Financial black-belts look for ways to optimize their investments. So who wants to “give away” 0.5% to 2.5% of their mortgage loan balance every year, right? That’s exactly what happens when you have Private Mortgage Insurance, better known as PMI, on a conventional mortgage. Whether to avoid PMI or not actually requires a case-by-case analysis.
To make homeownership accessible through low down payments (less than 20%), lenders require mortgage insurance to mitigate risk. The higher the Loan-to-Value (LTV) is, the higher the PMI rate will be. So, putting 3% down on a $200,000 home means an LTV of 97%, which could mean an increase of anywhere from $92 to $372/mo., depending on your credit score.
PMI Natural Death
By law, PMI vanishes on its own once your LTV reaches 78% or at 80% under review. Why wait when there are paths to retire PMI early or avoid it all together?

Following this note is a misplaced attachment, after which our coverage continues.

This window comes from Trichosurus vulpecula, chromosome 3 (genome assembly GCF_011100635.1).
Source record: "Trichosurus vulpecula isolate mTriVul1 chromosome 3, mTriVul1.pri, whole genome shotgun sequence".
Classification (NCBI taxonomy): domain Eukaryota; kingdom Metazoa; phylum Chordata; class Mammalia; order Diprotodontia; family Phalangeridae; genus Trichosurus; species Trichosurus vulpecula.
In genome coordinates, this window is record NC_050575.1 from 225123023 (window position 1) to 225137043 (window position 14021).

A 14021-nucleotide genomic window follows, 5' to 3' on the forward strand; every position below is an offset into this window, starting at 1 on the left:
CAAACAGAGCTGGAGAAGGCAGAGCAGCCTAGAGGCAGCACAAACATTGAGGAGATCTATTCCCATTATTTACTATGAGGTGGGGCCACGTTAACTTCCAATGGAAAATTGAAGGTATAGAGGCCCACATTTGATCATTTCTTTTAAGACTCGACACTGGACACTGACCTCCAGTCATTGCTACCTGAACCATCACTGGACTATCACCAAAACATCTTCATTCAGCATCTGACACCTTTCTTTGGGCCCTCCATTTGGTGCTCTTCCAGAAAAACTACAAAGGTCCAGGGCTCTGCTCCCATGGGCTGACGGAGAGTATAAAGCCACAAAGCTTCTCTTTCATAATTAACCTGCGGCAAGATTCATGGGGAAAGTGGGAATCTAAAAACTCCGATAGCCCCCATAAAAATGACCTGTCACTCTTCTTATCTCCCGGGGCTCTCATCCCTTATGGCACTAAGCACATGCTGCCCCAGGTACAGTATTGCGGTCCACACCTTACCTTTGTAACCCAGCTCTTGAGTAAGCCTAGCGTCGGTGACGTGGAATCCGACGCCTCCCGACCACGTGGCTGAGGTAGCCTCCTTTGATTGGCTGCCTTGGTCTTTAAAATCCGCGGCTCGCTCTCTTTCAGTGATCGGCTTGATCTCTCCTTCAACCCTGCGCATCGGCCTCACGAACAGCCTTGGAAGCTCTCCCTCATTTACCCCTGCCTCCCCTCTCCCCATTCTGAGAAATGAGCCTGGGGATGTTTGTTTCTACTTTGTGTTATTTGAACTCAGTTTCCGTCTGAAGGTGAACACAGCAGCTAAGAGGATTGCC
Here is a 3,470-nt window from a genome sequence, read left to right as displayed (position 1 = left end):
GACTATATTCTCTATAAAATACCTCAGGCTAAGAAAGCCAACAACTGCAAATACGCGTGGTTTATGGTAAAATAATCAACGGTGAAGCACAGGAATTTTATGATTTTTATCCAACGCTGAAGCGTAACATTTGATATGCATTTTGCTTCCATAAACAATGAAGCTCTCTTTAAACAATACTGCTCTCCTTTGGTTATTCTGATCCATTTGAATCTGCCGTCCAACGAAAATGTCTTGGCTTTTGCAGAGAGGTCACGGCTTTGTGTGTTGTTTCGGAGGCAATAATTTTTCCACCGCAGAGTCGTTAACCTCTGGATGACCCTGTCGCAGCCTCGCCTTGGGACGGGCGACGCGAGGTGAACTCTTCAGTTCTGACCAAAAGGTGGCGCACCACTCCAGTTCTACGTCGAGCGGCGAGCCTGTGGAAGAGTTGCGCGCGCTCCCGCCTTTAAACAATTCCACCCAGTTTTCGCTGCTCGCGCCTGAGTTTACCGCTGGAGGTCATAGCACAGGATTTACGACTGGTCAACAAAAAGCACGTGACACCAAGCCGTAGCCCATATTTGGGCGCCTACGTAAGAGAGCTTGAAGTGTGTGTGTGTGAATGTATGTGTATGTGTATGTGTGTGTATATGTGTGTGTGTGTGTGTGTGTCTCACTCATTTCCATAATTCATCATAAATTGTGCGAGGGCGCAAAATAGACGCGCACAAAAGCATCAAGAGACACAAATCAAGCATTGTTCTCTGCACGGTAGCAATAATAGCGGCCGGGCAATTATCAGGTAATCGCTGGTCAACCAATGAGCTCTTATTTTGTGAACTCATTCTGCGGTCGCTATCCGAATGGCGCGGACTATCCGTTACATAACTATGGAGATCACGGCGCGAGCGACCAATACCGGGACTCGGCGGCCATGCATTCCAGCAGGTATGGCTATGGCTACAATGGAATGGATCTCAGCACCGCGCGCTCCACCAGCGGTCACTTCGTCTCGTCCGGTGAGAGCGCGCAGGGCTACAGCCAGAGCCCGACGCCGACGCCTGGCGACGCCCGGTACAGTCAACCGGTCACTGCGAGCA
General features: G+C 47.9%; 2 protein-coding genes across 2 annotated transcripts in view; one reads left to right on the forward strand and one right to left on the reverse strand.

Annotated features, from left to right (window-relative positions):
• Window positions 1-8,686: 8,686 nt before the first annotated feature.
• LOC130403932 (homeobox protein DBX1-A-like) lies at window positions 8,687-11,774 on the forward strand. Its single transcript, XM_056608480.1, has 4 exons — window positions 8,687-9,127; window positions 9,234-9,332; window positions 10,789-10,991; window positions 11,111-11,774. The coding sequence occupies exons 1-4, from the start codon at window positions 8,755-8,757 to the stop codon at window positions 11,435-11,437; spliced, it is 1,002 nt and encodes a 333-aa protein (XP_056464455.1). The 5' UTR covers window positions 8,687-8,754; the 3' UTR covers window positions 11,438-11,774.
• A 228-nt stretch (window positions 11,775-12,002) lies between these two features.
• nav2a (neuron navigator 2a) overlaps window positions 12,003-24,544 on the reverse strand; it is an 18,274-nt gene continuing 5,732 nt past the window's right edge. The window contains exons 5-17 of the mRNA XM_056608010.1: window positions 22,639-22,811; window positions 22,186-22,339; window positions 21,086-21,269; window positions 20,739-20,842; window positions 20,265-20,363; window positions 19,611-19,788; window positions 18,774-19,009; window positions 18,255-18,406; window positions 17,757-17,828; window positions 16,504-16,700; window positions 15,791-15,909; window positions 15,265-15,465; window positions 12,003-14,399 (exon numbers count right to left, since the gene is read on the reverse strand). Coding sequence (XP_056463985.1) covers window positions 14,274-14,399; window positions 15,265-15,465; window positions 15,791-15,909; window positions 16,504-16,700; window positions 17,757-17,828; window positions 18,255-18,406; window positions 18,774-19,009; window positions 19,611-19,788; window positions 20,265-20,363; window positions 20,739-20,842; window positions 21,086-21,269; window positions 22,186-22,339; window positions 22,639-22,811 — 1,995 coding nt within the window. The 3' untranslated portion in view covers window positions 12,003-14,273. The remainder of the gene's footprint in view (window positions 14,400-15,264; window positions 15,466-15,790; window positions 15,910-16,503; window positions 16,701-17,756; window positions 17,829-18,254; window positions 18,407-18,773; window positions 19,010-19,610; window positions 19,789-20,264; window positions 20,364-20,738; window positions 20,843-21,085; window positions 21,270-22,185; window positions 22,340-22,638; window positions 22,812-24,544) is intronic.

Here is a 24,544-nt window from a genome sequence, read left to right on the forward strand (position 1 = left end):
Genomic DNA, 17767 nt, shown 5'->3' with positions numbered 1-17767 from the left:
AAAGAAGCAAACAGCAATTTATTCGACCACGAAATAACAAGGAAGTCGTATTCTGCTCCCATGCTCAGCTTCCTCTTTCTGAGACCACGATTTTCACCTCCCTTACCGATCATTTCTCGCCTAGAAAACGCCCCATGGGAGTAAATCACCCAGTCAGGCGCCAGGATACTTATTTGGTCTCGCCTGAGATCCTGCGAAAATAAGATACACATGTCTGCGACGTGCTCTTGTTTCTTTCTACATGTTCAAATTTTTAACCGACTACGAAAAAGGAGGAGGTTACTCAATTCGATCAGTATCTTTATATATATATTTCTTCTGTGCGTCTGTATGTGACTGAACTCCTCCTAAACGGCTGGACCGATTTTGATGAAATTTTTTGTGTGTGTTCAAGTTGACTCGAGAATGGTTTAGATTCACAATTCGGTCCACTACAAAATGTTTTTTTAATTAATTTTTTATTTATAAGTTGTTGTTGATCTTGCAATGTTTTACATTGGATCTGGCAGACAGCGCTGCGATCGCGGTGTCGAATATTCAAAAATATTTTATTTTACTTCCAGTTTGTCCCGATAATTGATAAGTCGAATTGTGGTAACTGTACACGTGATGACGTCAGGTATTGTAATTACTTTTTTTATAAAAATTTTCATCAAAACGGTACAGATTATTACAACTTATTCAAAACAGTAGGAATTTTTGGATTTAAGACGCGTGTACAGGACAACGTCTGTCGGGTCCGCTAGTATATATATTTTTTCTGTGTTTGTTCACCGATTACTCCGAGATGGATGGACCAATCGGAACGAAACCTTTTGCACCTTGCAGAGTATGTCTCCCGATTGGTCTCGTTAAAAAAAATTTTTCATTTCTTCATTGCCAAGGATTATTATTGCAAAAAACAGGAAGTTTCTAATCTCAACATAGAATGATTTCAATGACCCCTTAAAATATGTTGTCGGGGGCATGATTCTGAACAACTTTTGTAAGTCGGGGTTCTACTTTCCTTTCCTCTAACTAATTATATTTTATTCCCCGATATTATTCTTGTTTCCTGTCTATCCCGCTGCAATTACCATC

The first analysis is the value of the down payment against the cost of PMI.
- If you plan to stay in the home more than 3 years, should you consider an up-front PMI payoff?
- If you already own a home, should you use a HELOC to put 20% down on the next home?
- If you have investments (eg. 401k) should you borrow against those assets, with a plan to later repay via a HELOC?
Each case is worth scrutiny and a cost/benefit analysis.
The Fix & Flip Move:
In this scenario, you don’t flip your house, you flip your mortgage – after you’ve improved the value of your home. Opt for a low down payment, use reserves to improve your home, and embrace the PMI like a wrestler about to pin their opponent. In a market where values are on the rise, you’d then refinance your home or seek re-appraisal based on the improved value at 80% LTV. The upside is an improved home and the likely eradication of PMI. The risk would be market and interest rate volatility, but then it’s just a waiting game.
True PMI Avoidance:
For eligible veterans, a 0% down VA loan is usually the best way to avoid PMI. For everyone else, a strategy unique to your circumstances is in order.